How Sandy was dubbed 'Frankenstorm'
POSTED: Friday, October 26, 2012 - 5:00pm
UPDATED: Friday, October 26, 2012 - 5:14pm
(CNN) — Naming tropical storms has been common practice for decades, in no small part because it helps meteorologists raise awareness and helps the media and the public keep track. Popular culture might give other names to extraordinarily powerful or inconvenient storms -- tropical or not -- such as 1991's "Perfect Storm," which had Hurricane Grace as one of its ingredients, and the 2010 "Snowmageddon."
But rare is the storm that gets a name three days before it's even formed.
This is the case with "Frankenstorm," the name that news reports and social media gave to a superstorm that could happen if Hurricane Sandy -- churning Friday a couple hundred miles off Florida's east coast -- merges with a strong cold front from the west next week. Such a storm could sit over New England for days, making untold trouble for millions.
If you're wondering where "Frankenstorm" came from: The name appears to have picked up steam after meteorologists noticed the National Weather Service Hydrometeorological Prediction Center's extended forecast discussion page from Thursday afternoon.
The unusual merger of Hurricane Sandy and the cold front would happen around Wednesday -- Halloween -- "inviting perhaps a ghoulish nickname for the cyclone along the lines of 'Frankenstorm,' an allusion to Mary Shelley's Gothic creature of synthesized elements," the discussion said.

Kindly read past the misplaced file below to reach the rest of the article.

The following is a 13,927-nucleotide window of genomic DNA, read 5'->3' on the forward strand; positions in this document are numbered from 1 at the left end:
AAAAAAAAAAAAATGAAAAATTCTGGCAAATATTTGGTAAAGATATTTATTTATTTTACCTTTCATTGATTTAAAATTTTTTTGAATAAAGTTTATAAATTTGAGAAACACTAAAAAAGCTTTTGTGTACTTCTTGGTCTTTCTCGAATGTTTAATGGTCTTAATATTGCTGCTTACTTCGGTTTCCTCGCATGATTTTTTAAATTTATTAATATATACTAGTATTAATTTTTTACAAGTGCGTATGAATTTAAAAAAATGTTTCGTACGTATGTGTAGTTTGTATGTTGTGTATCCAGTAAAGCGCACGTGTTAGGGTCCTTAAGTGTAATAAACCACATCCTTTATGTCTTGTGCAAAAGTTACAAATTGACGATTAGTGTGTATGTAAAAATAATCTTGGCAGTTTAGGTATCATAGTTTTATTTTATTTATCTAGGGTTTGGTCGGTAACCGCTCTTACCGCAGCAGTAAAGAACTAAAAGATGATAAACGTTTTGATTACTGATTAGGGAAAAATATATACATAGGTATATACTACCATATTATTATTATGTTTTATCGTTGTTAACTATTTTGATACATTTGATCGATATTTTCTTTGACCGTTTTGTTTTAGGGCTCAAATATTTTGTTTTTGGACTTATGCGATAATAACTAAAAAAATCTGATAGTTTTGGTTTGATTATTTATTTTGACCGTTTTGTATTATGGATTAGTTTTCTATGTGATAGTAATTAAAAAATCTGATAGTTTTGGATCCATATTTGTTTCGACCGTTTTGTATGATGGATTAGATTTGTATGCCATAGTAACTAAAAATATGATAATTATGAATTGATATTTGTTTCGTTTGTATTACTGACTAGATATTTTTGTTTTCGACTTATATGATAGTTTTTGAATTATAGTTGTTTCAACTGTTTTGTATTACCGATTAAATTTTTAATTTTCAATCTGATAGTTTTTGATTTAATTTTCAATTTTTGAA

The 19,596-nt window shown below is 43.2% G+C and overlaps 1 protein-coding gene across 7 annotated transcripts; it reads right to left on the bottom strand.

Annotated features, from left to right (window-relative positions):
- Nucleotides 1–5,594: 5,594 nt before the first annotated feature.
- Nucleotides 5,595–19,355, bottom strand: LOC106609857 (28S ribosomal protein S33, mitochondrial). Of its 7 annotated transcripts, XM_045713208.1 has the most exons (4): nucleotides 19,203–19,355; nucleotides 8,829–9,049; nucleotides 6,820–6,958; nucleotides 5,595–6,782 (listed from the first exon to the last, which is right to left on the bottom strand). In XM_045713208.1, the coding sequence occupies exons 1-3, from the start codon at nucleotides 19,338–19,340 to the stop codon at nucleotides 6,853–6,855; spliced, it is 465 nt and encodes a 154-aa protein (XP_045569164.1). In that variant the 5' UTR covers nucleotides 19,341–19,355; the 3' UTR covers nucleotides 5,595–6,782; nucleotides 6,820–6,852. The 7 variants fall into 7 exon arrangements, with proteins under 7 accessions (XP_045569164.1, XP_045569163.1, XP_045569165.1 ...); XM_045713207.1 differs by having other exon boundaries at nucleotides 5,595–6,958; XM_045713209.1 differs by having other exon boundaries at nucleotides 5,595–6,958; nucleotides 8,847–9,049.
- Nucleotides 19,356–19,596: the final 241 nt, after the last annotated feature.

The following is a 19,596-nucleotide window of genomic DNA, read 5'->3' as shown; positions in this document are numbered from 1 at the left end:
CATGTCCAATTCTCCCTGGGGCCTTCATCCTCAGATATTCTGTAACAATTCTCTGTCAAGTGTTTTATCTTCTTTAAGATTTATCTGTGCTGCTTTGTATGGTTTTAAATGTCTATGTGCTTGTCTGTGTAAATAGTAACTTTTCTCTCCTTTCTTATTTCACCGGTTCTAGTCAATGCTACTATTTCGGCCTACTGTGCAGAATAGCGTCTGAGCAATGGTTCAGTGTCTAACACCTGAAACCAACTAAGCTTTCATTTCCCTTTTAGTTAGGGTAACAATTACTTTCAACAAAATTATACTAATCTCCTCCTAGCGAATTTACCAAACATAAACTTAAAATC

CNN and other media outlets used the name to describe a storm that could cause serious misery for the Northeast.
Sandy already has claimed nearly two dozen lives in the Caribbean, and meteorologists warn it packs the potential to slam the Northeastern United States as soon as Monday with powerful winds, pelting rain and cold temperatures.
"Forget about the category with this," said CNN meteorologist Rob Marciano. "When you have trees with leaves on them still, this kind of wind and rain on top of that, you're talking about trees that are going to come down, power lines are going to be out and the coastal flooding situation is going to be huge."
CNN meteorologist Chad Meyers added, "This could be like the 'Perfect Storm' 21 years ago."
A combination of three weather systems produced the famed "Perfect Storm" in the north Atlantic over Halloween 1991 when moisture flung north by Hurricane Grace combined with a high pressure system and a cold front, according to the weather service.
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